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Wedding Gigs - Differing Opinions Within Band

Discussion in 'Band Management [BG]' started by jaywa, Nov 5, 2012.

  1. jaywa


    May 5, 2008
    Iowa City, IA
    So we finished our setup at last weekend's wedding gig and were waiting to eat and the two guitarists in our band (also the two oldest, both 60) started bitching about wedding gigs. (The BL wasn't with us at the time.) Specifically the fact that you usually have to be set up several hours before you go on and then you're sitting there doing nothing.

    My response (which my drummer agreed to) was that I like wedding gigs because:

    - Pay is better than bars; sometimes MUCH better

    - You get to quit sooner; sometimes MUCH sooner

    - Lots of women prettied up in nice clothes and feeling flirty

    - We get a good meal (I know this isn't always the case but I have yet to play a wedding where we didn't get to eat whatever the guests got)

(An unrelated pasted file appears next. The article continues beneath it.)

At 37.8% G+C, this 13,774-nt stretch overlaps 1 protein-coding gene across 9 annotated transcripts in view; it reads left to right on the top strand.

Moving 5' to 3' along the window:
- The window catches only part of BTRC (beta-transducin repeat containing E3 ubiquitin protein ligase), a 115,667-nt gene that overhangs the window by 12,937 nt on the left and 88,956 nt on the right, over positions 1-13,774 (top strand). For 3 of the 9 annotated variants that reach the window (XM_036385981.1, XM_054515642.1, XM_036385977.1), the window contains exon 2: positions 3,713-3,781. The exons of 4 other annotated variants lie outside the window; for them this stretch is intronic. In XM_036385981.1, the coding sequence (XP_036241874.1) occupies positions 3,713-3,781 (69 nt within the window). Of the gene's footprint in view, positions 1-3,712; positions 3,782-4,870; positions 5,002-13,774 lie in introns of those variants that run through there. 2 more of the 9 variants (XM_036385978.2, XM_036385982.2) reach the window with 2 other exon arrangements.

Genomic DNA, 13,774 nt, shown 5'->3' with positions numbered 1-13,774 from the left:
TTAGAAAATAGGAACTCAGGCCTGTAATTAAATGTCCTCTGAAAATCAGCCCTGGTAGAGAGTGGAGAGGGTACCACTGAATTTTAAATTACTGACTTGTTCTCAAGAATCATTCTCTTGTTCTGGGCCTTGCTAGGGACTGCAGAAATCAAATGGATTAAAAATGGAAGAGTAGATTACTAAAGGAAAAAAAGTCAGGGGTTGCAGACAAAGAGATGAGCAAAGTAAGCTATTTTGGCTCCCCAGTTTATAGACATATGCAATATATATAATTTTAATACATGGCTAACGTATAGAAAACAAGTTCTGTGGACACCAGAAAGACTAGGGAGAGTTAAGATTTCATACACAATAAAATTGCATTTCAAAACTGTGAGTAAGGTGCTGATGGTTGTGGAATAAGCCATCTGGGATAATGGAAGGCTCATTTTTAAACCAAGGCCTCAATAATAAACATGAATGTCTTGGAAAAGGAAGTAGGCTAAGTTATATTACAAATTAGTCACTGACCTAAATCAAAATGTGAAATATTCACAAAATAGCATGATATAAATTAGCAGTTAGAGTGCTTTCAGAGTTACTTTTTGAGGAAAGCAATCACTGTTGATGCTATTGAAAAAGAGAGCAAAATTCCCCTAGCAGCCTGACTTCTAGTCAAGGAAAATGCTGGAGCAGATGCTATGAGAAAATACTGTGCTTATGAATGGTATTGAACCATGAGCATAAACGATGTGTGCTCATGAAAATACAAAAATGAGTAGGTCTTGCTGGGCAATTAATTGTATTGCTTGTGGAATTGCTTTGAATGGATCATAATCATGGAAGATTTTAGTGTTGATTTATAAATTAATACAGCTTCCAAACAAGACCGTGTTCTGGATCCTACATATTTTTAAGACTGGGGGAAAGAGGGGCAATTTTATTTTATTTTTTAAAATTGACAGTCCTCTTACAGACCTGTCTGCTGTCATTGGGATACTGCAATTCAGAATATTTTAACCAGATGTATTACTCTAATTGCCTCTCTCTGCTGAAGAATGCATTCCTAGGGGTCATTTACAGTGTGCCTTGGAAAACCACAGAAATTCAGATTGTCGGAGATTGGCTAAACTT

Really the only thing I could do without on wedding gigs is having to learn "special request" songs that you'll never do again and don't usually put your band in the best light cause they are quickly rehearsed. That, and the stressed out moms and bit**hy wedding planners but that's more the BL's problem than mine. :smug:

    It's not like this was a heated argument or something that's gonna threaten the band. The BL will keep booking weddings, and we'll keep playing 'em. I just thought the difference in perspectives was kind of interesting.

    Your thoughts on the topic?
  2. ahc


    Jul 31, 2009
    No. Virginia
    Yes, the "total time" can be long, but if you're doing it right, the compensation should make up for that. Plenty of bar gigs have setup constraints, too. Especially bar/restaurant gigs.
  3. hover


    Oct 4, 2008
    The only Wedding Band experiences I've encountered (4 total) have all been very fun, very lucrative, and hired solely because we didn't play wedding "standards"...moreso classic & modern r&b / funk specifically...those gigs are a freaking blast, specifically because we're not doing "old time rock and roll" and "white wedding" type songs.

    I would love to do more!
  4. jaywa


    May 5, 2008
    Iowa City, IA
    Exactly. The way I see it, if I weren't sitting around at the wedding venue I'd likely be sitting around at home so at least this way I'm getting paid for it.